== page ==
I know what I was looking at last night, as the UConn Huskies cut down the nets and CBS revved up "One Shining Moment" again. Last kid to be picked wins it all, right?
UConn winning the national title was a victory for the snubbed, the ignored, the tribe of those-who-wait, and, yes, for that kid on the playground who's always left standing by himself when the teams are divvied up. The Big East imploded, and no one came calling for a school that had won three national titles in 12 years. They ended up in a conference of scraps and tag ends (the American), and then they were barred from the NCAA Tournament last year because of grades, and then five players decided it wasn't worth it and bolted to the NBA.
But those who'd stuck around for awhile -- the Shabazz Napiers and Ryan Boatwrights -- decided to keep sticking around, and they had a young coach, Kevin Ollie, who turned their stubbornness into a team that was uncommonly stubborn about giving up points, and they won one for the old school.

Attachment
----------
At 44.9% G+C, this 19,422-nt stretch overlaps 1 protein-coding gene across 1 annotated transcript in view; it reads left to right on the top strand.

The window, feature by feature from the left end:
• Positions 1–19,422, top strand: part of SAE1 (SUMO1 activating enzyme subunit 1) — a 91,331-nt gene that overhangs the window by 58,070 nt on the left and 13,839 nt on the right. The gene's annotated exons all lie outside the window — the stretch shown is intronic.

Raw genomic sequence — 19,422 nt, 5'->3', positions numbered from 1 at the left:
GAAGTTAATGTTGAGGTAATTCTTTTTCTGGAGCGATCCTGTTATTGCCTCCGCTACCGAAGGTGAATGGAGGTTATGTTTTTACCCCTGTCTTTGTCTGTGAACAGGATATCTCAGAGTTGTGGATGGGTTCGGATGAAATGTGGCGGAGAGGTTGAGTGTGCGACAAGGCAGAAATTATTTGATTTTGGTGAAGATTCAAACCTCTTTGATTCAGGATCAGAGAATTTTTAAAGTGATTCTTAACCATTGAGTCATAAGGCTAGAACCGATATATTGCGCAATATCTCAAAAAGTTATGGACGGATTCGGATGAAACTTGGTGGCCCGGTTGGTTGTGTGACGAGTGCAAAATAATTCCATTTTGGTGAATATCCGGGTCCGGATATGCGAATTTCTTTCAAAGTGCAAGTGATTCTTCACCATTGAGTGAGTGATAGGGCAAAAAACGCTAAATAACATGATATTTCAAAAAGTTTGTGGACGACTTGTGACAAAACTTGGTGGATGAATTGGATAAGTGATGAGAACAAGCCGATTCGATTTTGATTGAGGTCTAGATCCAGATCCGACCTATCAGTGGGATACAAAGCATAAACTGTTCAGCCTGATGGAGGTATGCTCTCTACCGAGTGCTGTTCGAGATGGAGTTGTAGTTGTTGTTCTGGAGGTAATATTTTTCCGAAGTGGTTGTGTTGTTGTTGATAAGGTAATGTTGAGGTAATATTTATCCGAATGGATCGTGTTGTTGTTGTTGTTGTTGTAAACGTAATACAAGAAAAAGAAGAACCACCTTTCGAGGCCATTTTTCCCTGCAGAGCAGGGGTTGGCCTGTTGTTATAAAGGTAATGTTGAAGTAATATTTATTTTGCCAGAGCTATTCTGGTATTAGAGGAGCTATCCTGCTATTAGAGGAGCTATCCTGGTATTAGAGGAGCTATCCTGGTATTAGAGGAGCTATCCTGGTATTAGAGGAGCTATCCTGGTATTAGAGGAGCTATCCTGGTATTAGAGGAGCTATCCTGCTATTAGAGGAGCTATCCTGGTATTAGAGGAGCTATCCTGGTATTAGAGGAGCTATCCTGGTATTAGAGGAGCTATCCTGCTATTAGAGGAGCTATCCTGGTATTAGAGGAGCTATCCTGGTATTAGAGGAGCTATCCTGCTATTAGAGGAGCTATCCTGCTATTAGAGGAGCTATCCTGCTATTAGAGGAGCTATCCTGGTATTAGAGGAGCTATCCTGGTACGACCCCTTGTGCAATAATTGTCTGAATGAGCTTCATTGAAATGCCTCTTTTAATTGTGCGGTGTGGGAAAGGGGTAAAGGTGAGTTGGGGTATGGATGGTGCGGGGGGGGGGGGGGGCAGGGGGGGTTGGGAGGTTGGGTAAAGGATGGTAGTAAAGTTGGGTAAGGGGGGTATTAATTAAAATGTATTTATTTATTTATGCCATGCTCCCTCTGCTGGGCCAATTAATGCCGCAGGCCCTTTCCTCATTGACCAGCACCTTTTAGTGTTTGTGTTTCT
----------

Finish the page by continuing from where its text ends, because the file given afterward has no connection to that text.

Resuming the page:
To be sure, college buckets is still a momentary enterprise. The For Now Five at Kentucky is the new working model now, thanks to the NBA's shortsighted insistence that high school players having to wait a year before entering the NBA draft. It's become a game for transients now, and the universities' naked hunger for the cash generated by those transients guarantees it will remain so.
But UConn showed what can happen when college players actually behave like college players and not commuters at a bus stop, and that was good to see. It's not what college basketball is anymore, but for one night, we could at least pretend it still was.
And maybe that's enough these days.